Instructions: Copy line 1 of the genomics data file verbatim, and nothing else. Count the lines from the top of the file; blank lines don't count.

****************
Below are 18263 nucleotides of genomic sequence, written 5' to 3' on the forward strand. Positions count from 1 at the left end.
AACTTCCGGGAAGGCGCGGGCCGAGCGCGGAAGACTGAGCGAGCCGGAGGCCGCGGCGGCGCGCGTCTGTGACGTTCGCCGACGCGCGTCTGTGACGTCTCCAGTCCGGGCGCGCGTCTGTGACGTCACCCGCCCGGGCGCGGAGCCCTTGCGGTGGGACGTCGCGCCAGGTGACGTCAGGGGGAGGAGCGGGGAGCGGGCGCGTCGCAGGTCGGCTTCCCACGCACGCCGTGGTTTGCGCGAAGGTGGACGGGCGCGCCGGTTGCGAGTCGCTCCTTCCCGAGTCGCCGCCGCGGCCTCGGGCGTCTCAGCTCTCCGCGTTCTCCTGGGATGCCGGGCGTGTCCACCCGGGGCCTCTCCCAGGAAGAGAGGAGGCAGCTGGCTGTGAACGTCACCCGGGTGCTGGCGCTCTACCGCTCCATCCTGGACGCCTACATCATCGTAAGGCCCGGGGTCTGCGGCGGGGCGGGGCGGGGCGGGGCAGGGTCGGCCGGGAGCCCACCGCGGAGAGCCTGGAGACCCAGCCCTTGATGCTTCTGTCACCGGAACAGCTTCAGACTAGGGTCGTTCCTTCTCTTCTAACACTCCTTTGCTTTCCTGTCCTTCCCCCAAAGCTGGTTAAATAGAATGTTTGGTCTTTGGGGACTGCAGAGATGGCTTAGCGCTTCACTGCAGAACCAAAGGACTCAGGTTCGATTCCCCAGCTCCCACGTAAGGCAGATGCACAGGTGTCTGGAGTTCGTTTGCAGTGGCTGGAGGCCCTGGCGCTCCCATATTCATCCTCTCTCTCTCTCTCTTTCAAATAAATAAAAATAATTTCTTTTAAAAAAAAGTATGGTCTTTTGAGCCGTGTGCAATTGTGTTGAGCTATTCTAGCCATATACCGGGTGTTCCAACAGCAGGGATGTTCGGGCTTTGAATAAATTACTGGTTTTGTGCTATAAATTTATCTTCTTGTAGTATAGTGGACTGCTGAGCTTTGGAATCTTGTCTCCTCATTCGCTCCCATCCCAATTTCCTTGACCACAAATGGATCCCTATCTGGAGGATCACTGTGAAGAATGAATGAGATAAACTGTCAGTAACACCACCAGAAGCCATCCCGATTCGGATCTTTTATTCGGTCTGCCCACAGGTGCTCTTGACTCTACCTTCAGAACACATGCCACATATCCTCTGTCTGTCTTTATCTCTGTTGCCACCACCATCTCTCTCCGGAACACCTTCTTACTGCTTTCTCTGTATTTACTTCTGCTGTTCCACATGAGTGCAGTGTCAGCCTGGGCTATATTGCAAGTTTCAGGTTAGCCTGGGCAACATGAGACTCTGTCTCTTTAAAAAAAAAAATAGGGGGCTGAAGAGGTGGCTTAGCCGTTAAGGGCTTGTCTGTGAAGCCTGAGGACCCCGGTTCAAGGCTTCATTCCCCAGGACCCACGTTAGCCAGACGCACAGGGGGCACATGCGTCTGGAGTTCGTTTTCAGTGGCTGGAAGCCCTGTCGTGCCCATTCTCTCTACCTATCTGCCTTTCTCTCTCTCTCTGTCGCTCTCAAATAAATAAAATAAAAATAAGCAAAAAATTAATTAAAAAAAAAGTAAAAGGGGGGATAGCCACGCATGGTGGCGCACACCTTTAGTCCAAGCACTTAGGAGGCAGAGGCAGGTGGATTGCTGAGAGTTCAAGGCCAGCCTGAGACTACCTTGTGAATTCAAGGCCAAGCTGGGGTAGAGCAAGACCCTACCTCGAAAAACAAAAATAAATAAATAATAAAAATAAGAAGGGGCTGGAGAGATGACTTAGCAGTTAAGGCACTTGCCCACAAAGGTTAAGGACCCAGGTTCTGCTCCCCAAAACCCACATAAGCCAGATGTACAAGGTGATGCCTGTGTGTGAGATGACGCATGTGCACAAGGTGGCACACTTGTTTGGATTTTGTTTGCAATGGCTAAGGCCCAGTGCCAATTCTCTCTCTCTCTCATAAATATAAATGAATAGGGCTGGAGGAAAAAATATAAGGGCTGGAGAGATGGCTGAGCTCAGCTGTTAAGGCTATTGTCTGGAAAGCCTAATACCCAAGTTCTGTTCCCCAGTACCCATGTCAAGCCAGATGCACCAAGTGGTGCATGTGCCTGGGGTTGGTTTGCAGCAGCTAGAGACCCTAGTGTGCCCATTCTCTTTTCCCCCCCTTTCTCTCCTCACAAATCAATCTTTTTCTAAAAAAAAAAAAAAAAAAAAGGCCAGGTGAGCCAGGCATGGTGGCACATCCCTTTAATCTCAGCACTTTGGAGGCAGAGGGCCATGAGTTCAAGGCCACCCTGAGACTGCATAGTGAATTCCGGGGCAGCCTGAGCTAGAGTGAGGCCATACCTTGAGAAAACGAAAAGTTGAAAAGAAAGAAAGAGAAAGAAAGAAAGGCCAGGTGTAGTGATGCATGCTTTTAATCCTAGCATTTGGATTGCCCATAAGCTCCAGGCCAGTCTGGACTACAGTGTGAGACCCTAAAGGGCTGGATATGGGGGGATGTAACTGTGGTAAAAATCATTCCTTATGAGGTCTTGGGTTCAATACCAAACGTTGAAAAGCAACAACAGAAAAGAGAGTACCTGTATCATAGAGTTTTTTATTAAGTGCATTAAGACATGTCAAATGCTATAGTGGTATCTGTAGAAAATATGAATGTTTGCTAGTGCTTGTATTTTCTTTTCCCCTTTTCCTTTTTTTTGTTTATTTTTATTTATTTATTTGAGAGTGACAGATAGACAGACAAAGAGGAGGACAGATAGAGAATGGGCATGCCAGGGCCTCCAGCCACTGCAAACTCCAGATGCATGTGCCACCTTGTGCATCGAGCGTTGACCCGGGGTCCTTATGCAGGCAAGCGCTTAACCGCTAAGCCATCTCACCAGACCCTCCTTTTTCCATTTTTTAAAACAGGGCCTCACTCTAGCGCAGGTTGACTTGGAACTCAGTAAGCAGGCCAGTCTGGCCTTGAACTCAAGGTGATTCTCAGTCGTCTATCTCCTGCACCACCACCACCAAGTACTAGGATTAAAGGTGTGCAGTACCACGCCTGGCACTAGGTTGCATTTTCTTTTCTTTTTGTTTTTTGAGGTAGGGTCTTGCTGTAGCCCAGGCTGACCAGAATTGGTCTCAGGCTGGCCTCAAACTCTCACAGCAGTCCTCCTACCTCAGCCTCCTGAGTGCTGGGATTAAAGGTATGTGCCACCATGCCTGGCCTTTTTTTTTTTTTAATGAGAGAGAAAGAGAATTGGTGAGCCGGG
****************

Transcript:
Below are 18263 nucleotides of genomic sequence, written 5' to 3' on the forward strand. Positions count from 1 at the left end.